Legally, the answer may be “yes”. If there is a Court Order requiring “visitation” or “parenting time”, then, you are required to follow the Court’s Order.
However, a parent with a young child versus a parent with a teenager are two very different scenarios. In virtually all situations, a young child will be required to have parenting time with the non-custodial parent. In contrast, a teenager who is over the age of 16 years of age, may not be “forced” to have parenting time with the non-custodial parent.
Although, you are required to follow a Court’s Order, there is also a “reasonableness” and common-sense factor. In other words, there could be an overriding situation, where you do not need to physically deliver the child to the other parent.
For example, if a child is too ill or too sick to visit, then you could legitimately have a valid reason to keep the child at your home. However, the child better be “truly sick”, as the other parent could order a “well check”, by calling the police to see if the child is ill or too sick to visit.
If a child is too ill or sick to visit, or a teenager is refusing to visit the other parent, it is important that you communicate the situation in a timely matter with the other parent. This will make the courts view you in a more positive light, than just not delivering the child at all. It may also help to document each instance of your child’s refusal, and the circumstances surrounding the event.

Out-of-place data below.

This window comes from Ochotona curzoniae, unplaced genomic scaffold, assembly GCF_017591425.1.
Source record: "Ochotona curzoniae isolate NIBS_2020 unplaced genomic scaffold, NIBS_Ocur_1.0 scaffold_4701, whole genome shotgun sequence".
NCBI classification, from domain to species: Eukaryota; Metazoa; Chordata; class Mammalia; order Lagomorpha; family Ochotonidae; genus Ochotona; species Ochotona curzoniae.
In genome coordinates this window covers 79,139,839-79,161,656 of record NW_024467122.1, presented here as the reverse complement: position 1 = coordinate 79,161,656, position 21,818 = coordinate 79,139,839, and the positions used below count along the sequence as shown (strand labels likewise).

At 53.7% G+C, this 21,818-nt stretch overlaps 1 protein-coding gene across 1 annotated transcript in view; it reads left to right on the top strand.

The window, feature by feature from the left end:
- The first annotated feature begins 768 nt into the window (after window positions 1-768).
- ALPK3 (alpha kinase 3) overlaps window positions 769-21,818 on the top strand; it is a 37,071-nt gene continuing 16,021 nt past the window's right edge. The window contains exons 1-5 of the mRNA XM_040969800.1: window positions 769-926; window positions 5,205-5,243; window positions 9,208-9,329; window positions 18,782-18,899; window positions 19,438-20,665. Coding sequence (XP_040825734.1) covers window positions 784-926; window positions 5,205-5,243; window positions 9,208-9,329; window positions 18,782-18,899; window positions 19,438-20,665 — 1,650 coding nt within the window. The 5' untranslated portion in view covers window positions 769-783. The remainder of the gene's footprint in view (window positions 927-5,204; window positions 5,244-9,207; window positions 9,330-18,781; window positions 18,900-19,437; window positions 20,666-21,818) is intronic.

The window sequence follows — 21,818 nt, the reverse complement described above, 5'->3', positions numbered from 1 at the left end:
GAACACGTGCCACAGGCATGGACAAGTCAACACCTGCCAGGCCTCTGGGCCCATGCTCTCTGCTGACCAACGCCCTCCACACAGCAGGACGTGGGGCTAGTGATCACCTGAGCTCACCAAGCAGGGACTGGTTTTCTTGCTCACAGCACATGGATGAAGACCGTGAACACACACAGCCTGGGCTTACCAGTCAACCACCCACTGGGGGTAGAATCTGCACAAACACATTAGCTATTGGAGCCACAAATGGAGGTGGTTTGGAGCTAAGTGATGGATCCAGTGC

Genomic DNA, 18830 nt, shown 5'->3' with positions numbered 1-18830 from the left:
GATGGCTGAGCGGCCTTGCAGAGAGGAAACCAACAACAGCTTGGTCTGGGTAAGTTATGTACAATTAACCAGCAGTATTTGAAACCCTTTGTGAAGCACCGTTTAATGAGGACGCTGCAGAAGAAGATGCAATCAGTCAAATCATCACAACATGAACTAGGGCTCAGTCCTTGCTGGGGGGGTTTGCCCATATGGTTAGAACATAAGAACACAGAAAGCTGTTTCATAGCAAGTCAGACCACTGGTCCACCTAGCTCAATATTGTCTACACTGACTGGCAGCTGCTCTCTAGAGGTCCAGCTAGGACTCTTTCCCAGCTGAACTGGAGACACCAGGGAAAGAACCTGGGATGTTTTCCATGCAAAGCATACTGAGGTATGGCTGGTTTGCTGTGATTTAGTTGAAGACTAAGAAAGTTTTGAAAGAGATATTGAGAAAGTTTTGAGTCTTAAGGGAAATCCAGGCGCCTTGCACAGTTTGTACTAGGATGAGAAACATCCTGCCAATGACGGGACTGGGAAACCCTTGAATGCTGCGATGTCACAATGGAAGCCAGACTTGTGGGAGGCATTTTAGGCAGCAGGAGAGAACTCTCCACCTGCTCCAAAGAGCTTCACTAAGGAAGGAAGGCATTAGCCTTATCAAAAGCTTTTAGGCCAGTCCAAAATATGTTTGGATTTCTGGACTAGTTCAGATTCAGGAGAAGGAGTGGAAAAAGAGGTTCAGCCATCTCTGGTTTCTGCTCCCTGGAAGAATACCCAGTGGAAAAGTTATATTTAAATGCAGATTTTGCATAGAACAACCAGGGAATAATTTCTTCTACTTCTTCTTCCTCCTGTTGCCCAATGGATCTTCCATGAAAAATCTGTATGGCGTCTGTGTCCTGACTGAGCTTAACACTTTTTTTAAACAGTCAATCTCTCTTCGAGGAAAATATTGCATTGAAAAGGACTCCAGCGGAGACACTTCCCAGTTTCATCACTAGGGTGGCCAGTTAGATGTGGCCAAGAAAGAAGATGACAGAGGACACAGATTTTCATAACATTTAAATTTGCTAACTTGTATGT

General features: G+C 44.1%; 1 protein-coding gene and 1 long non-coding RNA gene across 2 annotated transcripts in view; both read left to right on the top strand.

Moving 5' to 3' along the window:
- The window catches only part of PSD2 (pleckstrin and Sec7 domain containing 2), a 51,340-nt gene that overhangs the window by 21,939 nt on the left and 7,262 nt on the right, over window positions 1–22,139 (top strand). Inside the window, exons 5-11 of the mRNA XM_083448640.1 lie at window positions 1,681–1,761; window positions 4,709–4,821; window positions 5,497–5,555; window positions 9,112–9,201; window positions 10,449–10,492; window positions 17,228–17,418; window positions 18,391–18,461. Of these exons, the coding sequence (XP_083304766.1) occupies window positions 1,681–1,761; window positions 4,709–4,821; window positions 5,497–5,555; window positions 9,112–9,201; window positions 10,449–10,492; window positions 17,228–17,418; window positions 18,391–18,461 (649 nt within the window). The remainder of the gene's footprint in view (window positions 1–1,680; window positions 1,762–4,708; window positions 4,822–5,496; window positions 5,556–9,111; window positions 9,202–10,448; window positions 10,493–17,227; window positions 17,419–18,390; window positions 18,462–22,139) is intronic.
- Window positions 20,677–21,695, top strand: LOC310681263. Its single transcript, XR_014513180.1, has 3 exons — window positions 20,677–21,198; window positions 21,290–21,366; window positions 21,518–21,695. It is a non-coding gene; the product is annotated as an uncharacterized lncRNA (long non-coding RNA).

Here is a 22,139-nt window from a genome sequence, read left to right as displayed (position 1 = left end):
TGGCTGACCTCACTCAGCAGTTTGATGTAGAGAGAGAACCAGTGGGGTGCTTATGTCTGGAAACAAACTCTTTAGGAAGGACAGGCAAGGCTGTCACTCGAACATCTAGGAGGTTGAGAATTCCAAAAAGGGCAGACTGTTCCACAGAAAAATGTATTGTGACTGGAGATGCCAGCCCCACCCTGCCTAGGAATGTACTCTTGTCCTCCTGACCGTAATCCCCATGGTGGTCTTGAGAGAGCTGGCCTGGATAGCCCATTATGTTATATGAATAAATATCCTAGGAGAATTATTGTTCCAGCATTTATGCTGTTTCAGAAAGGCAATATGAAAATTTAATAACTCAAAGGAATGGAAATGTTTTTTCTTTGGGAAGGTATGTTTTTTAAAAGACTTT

If your teenager doesn’t want to have parenting time with the other parent, you should try to determine the reasons why. It should not just be because they are “bored”. However, if there is a seriously negative situation at the other parent’s home – i.e. physical abuse – then you should take action in court immediately. You should not just simply stop visitation.
It is important to note that Courts want both parents to be involved in their children’s life. If you cut-off all visitation with the other parent, there could be serious negative consequences to you. For example, the Court could determine that you are no longer eligible for child support.
If you have questions regarding custody and are thinking of seeking legal action, contact David Badanes and the Badanes Law Office, P.C. Call us at 631-239-1702 or email David Badanes, Esq. at email@example.com. The Badanes Law Office has offices in Northport and Uniondale.
Please like us on Facebook to get important legal news, tips and articles: https://www.facebook.com/BadanesLawOffice.